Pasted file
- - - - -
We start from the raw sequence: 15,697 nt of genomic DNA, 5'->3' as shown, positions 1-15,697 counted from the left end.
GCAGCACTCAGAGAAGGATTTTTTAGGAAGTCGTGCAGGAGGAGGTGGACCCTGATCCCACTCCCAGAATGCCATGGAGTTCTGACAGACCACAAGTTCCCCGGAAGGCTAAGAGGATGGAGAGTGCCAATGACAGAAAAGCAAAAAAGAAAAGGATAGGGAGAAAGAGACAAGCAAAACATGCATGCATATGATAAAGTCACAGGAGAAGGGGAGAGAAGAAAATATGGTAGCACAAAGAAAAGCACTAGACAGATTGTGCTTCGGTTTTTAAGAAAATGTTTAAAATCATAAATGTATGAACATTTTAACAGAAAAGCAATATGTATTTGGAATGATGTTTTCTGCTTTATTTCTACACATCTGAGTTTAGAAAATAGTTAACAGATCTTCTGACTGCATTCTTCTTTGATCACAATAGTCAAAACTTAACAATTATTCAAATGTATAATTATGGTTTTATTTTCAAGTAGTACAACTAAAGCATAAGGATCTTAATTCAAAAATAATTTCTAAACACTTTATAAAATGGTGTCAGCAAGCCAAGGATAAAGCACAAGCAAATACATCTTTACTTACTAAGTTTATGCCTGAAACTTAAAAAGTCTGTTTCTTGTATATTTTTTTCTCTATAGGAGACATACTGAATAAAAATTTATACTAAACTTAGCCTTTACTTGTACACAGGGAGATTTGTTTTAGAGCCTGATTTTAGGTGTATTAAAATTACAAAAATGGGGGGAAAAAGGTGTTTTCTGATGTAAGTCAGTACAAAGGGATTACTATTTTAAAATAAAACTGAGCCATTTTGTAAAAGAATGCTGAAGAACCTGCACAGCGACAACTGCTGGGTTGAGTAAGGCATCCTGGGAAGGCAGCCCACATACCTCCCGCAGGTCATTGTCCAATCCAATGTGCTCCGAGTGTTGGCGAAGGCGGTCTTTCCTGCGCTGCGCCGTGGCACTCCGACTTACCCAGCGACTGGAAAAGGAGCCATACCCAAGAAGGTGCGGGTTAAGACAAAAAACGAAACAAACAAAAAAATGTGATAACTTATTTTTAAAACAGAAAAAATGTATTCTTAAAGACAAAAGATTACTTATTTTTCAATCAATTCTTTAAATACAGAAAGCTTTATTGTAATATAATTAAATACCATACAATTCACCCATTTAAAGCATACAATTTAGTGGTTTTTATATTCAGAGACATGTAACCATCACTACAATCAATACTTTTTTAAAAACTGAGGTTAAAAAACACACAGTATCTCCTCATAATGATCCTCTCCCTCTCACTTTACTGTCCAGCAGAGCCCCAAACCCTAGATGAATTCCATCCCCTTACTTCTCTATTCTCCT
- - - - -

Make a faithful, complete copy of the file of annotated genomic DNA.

We start from the raw sequence: 15,697 nt of genomic DNA, 5'->3' as shown, positions 1-15,697 counted from the left end.
GCAGCACTCAGAGAAGGATTTTTTAGGAAGTCGTGCAGGAGGAGGTGGACCCTGATCCCACTCCCAGAATGCCATGGAGTTCTGACAGACCACAAGTTCCCCGGAAGGCTAAGAGGATGGAGAGTGCCAATGACAGAAAAGCAAAAAAGAAAAGGATAGGGAGAAAGAGACAAGCAAAACATGCATGCATATGATAAAGTCACAGGAGAAGGGGAGAGAAGAAAATATGGTAGCACAAAGAAAAGCACTAGACAGATTGTGCTTCGGTTTTTAAGAAAATGTTTAAAATCATAAATGTATGAACATTTTAACAGAAAAGCAATATGTATTTGGAATGATGTTTTCTGCTTTATTTCTACACATCTGAGTTTAGAAAATAGTTAACAGATCTTCTGACTGCATTCTTCTTTGATCACAATAGTCAAAACTTAACAATTATTCAAATGTATAATTATGGTTTTATTTTCAAGTAGTACAACTAAAGCATAAGGATCTTAATTCAAAAATAATTTCTAAACACTTTATAAAATGGTGTCAGCAAGCCAAGGATAAAGCACAAGCAAATACATCTTTACTTACTAAGTTTATGCCTGAAACTTAAAAAGTCTGTTTCTTGTATATTTTTTTCTCTATAGGAGACATACTGAATAAAAATTTATACTAAACTTAGCCTTTACTTGTACACAGGGAGATTTGTTTTAGAGCCTGATTTTAGGTGTATTAAAATTACAAAAATGGGGGGAAAAAGGTGTTTTCTGATGTAAGTCAGTACAAAGGGATTACTATTTTAAAATAAAACTGAGCCATTTTGTAAAAGAATGCTGAAGAACCTGCACAGCGACAACTGCTGGGTTGAGTAAGGCATCCTGGGAAGGCAGCCCACATACCTCCCGCAGGTCATTGTCCAATCCAATGTGCTCCGAGTGTTGGCGAAGGCGGTCTTTCCTGCGCTGCGCCGTGGCACTCCGACTTACCCAGCGACTGGAAAAGGAGCCATACCCAAGAAGGTGCGGGTTAAGACAAAAAACGAAACAAACAAAAAAATGTGATAACTTATTTTTAAAACAGAAAAAATGTATTCTTAAAGACAAAAGATTACTTATTTTTCAATCAATTCTTTAAATACAGAAAGCTTTATTGTAATATAATTAAATACCATACAATTCACCCATTTAAAGCATACAATTTAGTGGTTTTTATATTCAGAGACATGTAACCATCACTACAATCAATACTTTTTTAAAAACTGAGGTTAAAAAACACACAGTATCTCCTCATAATGATCCTCTCCCTCTCACTTTACTGTCCAGCAGAGCCCCAAACCCTAGATGAATTCCATCCCCTTACTTCTCTATTCTCCT